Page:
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The History of Mornington Peninsula, Australia

Mornington Peninsula

The History of Mornington Peninsula, Australia

 

Sitting to the west of Port Philip and south of Melbourne is the beautiful and historic city of Mornington. This region in Victoria is home to over 150,000 people known for their hospitality and warm-heartedness. In addition to its picturesque and natural landscape, this area is widely known for its steady and persistent growth in agriculture, tourism, manufacturing, and business.[1] The vibrancy of Mornington Peninsula’s economy transcends the lively streets and scenery — it has also demonstrated astonishing capabilities in producing top quality wines and mouthwatering dishes. These features explain why large numbers of tourists visit each year to treat themselves to the area’s wineries, beach houses, and water sports events. To fully appreciate the beauty of this city, the history of Mornington Peninsula is a great place to get started — it will paint the picture of this coastal city from a new perspective and show how this famous and industrious city was created.

Mornington Peninsula was formed around 10,000 BC after the bay of Port Phillip was flooded. After the flood dried out between 800 BC and 1000 AD, Australian natives, specifically the Mayune-bulluk and the Boonwurrung clans settled in the area alongside other clans that lived along the coast of the Werribee River. In total, six clans settled in the region before the arrival of the Europeans.[2]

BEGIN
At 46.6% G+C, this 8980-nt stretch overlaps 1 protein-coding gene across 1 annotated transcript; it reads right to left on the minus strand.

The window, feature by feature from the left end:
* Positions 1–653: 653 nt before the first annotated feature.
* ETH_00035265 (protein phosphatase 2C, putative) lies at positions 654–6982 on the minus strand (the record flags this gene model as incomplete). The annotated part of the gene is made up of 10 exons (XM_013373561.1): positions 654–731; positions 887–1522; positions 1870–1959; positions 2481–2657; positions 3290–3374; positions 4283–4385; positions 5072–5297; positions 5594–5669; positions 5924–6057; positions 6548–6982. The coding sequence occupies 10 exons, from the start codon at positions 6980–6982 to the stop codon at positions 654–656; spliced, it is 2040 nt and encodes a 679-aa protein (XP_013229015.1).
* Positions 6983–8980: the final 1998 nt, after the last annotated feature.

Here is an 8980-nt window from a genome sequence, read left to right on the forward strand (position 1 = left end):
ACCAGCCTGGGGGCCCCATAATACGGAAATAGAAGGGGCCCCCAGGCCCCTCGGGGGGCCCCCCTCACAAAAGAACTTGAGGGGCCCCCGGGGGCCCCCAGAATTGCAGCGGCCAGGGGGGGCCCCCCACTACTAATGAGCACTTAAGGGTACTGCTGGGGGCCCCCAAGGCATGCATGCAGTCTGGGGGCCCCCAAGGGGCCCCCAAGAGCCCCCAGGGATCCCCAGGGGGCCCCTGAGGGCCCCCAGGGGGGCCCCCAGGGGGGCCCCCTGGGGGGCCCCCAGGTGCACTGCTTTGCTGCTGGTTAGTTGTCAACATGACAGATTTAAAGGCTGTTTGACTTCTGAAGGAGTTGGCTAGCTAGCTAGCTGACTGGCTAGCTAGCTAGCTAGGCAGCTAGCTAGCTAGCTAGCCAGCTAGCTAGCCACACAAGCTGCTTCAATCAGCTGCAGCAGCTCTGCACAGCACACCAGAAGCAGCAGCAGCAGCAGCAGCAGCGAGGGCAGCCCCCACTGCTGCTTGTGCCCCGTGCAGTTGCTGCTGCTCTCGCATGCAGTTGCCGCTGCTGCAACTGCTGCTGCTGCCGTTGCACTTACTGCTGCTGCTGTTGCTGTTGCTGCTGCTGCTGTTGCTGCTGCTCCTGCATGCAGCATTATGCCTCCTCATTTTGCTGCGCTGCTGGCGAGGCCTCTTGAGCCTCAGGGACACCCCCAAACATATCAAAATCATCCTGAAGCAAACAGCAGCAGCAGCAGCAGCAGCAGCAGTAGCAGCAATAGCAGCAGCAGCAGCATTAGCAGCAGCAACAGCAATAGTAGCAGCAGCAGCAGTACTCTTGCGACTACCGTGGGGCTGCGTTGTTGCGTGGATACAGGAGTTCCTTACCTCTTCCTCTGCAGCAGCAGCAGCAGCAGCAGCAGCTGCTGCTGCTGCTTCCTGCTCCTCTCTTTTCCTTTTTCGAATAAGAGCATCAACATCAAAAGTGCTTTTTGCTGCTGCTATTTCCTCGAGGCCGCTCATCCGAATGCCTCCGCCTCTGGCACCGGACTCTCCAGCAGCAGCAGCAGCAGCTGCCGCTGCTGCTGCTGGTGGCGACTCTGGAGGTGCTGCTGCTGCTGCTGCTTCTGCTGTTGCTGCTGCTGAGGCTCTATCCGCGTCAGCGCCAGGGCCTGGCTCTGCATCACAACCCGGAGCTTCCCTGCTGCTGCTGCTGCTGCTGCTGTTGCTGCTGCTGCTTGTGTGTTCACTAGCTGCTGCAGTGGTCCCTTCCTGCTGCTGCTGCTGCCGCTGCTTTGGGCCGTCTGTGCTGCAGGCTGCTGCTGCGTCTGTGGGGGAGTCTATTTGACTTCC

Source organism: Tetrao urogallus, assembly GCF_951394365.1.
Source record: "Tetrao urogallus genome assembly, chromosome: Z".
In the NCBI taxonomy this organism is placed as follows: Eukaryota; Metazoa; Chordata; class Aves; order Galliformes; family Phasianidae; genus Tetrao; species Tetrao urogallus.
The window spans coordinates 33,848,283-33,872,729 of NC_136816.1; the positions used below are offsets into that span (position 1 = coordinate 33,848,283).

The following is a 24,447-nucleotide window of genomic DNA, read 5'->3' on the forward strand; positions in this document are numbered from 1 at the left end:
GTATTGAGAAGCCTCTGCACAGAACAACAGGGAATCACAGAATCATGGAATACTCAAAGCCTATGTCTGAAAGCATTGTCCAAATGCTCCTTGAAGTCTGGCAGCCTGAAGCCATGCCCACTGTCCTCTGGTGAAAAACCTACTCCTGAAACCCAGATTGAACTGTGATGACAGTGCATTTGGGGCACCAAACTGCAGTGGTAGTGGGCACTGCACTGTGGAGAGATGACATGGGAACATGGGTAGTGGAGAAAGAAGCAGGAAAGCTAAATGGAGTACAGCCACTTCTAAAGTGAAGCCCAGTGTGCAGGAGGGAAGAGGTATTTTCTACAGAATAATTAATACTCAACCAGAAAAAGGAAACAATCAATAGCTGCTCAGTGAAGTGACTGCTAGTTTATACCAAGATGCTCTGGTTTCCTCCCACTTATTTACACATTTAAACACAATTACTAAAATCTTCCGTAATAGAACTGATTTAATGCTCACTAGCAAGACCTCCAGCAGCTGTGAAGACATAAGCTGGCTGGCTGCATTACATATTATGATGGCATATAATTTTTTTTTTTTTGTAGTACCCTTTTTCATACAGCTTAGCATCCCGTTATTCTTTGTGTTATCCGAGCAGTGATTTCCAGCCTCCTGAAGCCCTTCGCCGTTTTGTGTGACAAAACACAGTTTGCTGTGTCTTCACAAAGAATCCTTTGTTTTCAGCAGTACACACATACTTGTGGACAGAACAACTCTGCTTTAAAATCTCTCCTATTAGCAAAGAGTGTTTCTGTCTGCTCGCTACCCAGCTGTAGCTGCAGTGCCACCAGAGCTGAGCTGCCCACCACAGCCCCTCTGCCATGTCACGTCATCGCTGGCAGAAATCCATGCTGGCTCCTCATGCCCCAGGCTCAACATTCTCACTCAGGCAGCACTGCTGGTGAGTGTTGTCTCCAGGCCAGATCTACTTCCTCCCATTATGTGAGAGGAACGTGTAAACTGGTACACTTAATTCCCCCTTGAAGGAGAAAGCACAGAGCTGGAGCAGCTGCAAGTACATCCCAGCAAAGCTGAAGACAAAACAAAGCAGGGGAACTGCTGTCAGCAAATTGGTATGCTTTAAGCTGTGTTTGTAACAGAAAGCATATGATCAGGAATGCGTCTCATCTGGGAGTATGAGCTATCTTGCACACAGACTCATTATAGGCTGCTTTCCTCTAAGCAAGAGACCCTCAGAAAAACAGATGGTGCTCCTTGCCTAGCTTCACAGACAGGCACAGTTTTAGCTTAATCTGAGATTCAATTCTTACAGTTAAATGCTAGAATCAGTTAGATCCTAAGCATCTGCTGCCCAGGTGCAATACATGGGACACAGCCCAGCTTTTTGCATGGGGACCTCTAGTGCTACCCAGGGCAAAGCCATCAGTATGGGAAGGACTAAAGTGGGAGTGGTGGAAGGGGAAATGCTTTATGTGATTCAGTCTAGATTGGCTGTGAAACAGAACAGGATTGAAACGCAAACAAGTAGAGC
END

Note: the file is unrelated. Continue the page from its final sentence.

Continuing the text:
The Arrival of the Europeans to the Mornington Peninsula

Upon their arrival at the Mornington Peninsula, the Europeans established the Sullivan Bay settlement, which served as a penal colony in 1803. This was over 29 years before the famous Lieutenant-Colonel Collins founded Melbourne. Historians tell tales of how lush the vegetation in the region was in 1803 when the European settlers controlled the area.

A significant part of the Mornington Peninsula was adorned with oak trees creating large forests. However, their existence was cut short by lumbering activities.

The forest provided wood for the rapidly growing Melbourne city. However, despite the rapidly disappearing forests, the landscape still maintained its great orchards.

The Peninsula still possesses scenic natural vegetation, giving life to the Green Bush area — the greenery extending to the Western Port Bay and the Bass Strait on the coastal border. Today, the Green Bush forms part of a national park in Mornington Peninsula.

As the country embraced civilization and the city took a more modern look, much of the agricultural activities in the area were reduced, and the Peninsula was taken over by people who only had an interest in preserving the aesthetic of the bushland and not the elements of food production.

With this development, the bushland area attracted a host of native species like koalas, and became known for its sustainability practices. Today, the region is recognized and applauded for its extensive grazing areas, gardens, and orchards.

Mornington Peninsula’s Historical Sites